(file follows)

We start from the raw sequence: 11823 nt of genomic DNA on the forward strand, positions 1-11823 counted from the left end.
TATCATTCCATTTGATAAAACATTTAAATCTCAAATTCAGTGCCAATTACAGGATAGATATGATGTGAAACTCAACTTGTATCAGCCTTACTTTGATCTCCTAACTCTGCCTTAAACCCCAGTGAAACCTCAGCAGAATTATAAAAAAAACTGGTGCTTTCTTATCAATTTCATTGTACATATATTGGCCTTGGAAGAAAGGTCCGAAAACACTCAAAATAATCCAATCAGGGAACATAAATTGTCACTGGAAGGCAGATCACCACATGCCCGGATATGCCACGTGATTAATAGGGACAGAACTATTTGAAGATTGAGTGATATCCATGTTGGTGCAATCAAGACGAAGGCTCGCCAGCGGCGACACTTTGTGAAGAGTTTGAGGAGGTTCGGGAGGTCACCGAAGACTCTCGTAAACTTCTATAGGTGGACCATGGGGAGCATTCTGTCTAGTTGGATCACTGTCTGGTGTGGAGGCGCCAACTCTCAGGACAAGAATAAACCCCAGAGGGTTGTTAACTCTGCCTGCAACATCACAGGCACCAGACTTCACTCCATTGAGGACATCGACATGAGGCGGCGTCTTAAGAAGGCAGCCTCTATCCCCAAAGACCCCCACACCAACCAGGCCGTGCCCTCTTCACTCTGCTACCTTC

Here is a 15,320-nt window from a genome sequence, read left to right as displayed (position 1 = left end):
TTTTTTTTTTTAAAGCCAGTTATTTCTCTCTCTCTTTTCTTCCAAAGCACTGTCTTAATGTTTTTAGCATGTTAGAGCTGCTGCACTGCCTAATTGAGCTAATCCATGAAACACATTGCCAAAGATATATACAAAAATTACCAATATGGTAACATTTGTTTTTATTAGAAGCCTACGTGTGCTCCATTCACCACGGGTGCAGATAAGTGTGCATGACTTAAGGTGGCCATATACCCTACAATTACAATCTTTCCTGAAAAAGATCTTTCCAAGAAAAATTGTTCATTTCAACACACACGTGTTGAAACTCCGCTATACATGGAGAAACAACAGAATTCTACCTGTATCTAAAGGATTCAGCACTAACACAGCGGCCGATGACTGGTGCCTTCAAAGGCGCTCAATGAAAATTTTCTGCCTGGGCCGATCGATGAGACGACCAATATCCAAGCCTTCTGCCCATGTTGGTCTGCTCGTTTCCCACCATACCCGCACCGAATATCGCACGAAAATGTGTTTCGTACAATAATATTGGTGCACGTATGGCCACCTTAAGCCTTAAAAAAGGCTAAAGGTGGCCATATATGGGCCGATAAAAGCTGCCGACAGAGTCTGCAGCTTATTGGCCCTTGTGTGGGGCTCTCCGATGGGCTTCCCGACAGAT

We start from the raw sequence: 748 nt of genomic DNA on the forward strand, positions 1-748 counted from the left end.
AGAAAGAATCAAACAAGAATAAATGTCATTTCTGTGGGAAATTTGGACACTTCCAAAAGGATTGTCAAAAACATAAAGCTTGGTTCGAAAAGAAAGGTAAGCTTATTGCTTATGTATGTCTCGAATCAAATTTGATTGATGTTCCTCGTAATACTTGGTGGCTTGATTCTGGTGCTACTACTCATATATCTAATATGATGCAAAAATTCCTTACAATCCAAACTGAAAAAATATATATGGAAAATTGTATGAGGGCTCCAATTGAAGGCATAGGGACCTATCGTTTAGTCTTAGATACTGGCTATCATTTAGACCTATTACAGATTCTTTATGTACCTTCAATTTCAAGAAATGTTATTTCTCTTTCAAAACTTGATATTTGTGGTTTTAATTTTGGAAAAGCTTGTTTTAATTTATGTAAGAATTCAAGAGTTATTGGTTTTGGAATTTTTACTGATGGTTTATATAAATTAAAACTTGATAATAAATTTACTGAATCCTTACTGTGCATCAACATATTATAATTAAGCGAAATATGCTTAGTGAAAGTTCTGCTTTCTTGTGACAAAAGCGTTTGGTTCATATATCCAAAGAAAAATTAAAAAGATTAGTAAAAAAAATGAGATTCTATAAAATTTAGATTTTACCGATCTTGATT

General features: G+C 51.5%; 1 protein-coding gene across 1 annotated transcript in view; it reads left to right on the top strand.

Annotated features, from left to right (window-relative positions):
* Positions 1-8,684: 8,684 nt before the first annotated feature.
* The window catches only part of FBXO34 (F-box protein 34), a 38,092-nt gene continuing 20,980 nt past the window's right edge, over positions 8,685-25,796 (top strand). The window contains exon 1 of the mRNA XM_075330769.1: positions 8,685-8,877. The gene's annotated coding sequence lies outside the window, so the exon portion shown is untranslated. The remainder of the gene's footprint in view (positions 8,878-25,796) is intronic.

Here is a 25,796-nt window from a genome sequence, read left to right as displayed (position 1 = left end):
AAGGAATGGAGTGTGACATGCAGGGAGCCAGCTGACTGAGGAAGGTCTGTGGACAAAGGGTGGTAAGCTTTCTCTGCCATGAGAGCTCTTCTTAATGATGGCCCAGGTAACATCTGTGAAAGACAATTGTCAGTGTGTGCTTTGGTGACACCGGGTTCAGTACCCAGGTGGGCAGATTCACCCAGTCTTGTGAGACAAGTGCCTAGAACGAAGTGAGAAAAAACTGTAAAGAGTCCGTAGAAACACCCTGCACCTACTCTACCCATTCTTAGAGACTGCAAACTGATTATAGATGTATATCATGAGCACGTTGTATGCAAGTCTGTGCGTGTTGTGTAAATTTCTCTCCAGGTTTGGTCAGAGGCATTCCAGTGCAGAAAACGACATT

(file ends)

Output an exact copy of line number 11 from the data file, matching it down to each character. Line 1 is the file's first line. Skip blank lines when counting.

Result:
Here is a 25,796-nt window from a genome sequence, read left to right as displayed (position 1 = left end):